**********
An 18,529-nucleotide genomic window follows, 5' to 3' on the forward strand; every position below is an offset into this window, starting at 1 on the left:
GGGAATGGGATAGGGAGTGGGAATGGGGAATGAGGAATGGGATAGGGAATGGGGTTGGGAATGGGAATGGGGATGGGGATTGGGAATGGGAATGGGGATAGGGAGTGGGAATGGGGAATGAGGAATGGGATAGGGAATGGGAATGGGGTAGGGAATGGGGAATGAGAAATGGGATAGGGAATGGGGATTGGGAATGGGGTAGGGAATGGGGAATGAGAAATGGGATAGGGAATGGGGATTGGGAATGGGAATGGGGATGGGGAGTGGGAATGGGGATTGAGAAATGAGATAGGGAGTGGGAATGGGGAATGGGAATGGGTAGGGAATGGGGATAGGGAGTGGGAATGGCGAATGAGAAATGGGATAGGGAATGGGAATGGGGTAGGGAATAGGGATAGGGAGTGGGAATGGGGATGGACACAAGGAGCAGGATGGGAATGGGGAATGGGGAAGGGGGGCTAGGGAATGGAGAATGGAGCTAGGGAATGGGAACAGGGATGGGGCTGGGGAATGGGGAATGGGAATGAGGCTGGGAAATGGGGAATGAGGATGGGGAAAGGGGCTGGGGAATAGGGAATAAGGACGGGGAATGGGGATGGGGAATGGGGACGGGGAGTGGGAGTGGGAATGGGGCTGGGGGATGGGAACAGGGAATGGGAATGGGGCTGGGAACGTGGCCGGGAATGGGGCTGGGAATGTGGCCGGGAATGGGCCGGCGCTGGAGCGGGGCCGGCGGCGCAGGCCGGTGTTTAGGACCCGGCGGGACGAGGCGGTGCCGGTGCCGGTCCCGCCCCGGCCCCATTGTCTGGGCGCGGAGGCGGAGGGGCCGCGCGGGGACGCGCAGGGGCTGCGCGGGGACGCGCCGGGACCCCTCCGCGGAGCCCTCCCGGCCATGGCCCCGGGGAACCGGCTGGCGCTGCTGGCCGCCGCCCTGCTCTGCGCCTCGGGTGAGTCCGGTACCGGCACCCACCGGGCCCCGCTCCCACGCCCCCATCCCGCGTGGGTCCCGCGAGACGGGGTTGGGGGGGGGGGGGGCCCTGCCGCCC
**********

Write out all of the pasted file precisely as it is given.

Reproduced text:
An 18,529-nucleotide genomic window follows, 5' to 3' on the forward strand; every position below is an offset into this window, starting at 1 on the left:
GGGAATGGGATAGGGAGTGGGAATGGGGAATGAGGAATGGGATAGGGAATGGGGTTGGGAATGGGAATGGGGATGGGGATTGGGAATGGGAATGGGGATAGGGAGTGGGAATGGGGAATGAGGAATGGGATAGGGAATGGGAATGGGGTAGGGAATGGGGAATGAGAAATGGGATAGGGAATGGGGATTGGGAATGGGGTAGGGAATGGGGAATGAGAAATGGGATAGGGAATGGGGATTGGGAATGGGAATGGGGATGGGGAGTGGGAATGGGGATTGAGAAATGAGATAGGGAGTGGGAATGGGGAATGGGAATGGGTAGGGAATGGGGATAGGGAGTGGGAATGGCGAATGAGAAATGGGATAGGGAATGGGAATGGGGTAGGGAATAGGGATAGGGAGTGGGAATGGGGATGGACACAAGGAGCAGGATGGGAATGGGGAATGGGGAAGGGGGGCTAGGGAATGGAGAATGGAGCTAGGGAATGGGAACAGGGATGGGGCTGGGGAATGGGGAATGGGAATGAGGCTGGGAAATGGGGAATGAGGATGGGGAAAGGGGCTGGGGAATAGGGAATAAGGACGGGGAATGGGGATGGGGAATGGGGACGGGGAGTGGGAGTGGGAATGGGGCTGGGGGATGGGAACAGGGAATGGGAATGGGGCTGGGAACGTGGCCGGGAATGGGGCTGGGAATGTGGCCGGGAATGGGCCGGCGCTGGAGCGGGGCCGGCGGCGCAGGCCGGTGTTTAGGACCCGGCGGGACGAGGCGGTGCCGGTGCCGGTCCCGCCCCGGCCCCATTGTCTGGGCGCGGAGGCGGAGGGGCCGCGCGGGGACGCGCAGGGGCTGCGCGGGGACGCGCCGGGACCCCTCCGCGGAGCCCTCCCGGCCATGGCCCCGGGGAACCGGCTGGCGCTGCTGGCCGCCGCCCTGCTCTGCGCCTCGGGTGAGTCCGGTACCGGCACCCACCGGGCCCCGCTCCCACGCCCCCATCCCGCGTGGGTCCCGCGAGACGGGGTTGGGGGGGGGGGGGGCCCTGCCGCCC